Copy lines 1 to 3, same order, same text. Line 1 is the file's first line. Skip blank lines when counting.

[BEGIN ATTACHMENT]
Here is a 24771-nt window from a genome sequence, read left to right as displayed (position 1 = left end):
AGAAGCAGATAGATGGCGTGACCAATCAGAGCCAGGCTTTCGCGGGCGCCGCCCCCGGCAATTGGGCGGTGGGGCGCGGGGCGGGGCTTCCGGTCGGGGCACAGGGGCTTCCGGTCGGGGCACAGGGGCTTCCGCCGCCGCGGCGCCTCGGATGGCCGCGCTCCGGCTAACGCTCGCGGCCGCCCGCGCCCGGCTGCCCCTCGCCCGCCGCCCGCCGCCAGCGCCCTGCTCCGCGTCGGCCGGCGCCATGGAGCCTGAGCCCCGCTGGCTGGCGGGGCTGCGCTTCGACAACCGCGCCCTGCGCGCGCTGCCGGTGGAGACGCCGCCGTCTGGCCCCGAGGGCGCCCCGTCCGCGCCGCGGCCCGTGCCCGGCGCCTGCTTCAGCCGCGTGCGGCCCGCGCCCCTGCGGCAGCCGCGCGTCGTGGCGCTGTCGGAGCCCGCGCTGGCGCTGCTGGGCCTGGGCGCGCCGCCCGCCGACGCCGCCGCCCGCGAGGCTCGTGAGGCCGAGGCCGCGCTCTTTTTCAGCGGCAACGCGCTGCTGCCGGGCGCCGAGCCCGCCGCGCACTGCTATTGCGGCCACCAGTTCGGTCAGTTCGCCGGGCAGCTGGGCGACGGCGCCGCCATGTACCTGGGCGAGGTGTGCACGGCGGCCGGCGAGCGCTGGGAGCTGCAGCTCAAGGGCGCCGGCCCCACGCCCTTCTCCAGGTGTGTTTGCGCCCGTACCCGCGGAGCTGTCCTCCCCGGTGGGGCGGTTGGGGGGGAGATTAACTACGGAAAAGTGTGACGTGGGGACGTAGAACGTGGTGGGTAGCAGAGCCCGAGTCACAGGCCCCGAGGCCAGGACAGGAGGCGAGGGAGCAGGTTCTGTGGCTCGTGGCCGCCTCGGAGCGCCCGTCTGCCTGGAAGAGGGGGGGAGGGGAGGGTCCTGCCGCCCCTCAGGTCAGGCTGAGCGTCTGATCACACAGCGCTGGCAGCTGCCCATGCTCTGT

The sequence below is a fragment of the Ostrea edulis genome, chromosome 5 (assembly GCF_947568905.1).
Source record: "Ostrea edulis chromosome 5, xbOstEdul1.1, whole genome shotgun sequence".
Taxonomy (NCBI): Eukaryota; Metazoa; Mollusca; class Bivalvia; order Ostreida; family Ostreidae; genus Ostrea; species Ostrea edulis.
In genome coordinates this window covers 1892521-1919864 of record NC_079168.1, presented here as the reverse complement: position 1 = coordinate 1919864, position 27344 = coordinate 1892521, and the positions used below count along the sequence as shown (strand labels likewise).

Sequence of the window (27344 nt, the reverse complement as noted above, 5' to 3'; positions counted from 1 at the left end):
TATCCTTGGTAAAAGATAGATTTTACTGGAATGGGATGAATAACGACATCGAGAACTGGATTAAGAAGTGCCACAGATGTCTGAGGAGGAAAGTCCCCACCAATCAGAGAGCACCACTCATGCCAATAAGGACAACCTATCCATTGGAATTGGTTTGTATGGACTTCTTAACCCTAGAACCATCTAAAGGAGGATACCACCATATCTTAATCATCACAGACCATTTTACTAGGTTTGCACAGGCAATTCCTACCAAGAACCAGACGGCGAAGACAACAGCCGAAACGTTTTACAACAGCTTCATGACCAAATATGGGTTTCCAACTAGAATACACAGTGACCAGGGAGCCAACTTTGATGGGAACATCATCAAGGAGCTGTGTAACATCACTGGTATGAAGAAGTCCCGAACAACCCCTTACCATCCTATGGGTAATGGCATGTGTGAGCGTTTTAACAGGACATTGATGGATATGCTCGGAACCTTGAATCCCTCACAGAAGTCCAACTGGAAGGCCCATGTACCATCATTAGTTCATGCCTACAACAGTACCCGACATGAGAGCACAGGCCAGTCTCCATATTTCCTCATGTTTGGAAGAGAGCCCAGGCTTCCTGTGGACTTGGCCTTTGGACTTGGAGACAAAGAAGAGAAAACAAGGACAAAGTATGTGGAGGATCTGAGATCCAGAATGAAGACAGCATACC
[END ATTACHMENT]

Here is a 24771-nt window from a genome sequence, read left to right as displayed (position 1 = left end):
AGAAGCAGATAGATGGCGTGACCAATCAGAGCCAGGCTTTCGCGGGCGCCGCCCCCGGCAATTGGGCGGTGGGGCGCGGGGCGGGGCTTCCGGTCGGGGCACAGGGGCTTCCGGTCGGGGCACAGGGGCTTCCGCCGCCGCGGCGCCTCGGATGGCCGCGCTCCGGCTAACGCTCGCGGCCGCCCGCGCCCGGCTGCCCCTCGCCCGCCGCCCGCCGCCAGCGCCCTGCTCCGCGTCGGCCGGCGCCATGGAGCCTGAGCCCCGCTGGCTGGCGGGGCTGCGCTTCGACAACCGCGCCCTGCGCGCGCTGCCGGTGGAGACGCCGCCGTCTGGCCCCGAGGGCGCCCCGTCCGCGCCGCGGCCCGTGCCCGGCGCCTGCTTCAGCCGCGTGCGGCCCGCGCCCCTGCGGCAGCCGCGCGTCGTGGCGCTGTCGGAGCCCGCGCTGGCGCTGCTGGGCCTGGGCGCGCCGCCCGCCGACGCCGCCGCCCGCGAGGCTCGTGAGGCCGAGGCCGCGCTCTTTTTCAGCGGCAACGCGCTGCTGCCGGGCGCCGAGCCCGCCGCGCACTGCTATTGCGGCCACCAGTTCGGTCAGTTCGCCGGGCAGCTGGGCGACGGCGCCGCCATGTACCTGGGCGAGGTGTGCACGGCGGCCGGCGAGCGCTGGGAGCTGCAGCTCAAGGGCGCCGGCCCCACGCCCTTCTCCAGGTGTGTTTGCGCCCGTACCCGCGGAGCTGTCCTCCCCGGTGGGGCGGTTGGGGGGGAGATTAACTACGGAAAAGTGTGACGTGGGGACGTAGAACGTGGTGGGTAGCAGAGCCCGAGTCACAGGCCCCGAGGCCAGGACAGGAGGCGAGGGAGCAGGTTCTGTGGCTCGTGGCCGCCTCGGAGCGCCCGTCTGCCTGGAAGAGGGGGGGAGGGGAGGGTCCTGCCGCCCCTCAGGTCAGGCTGAGCGTCTGATCACACAGCGCTGGCAGCTGCCCATGCTCTGT

The sequence below is a fragment of the Ostrea edulis genome, chromosome 5 (assembly GCF_947568905.1).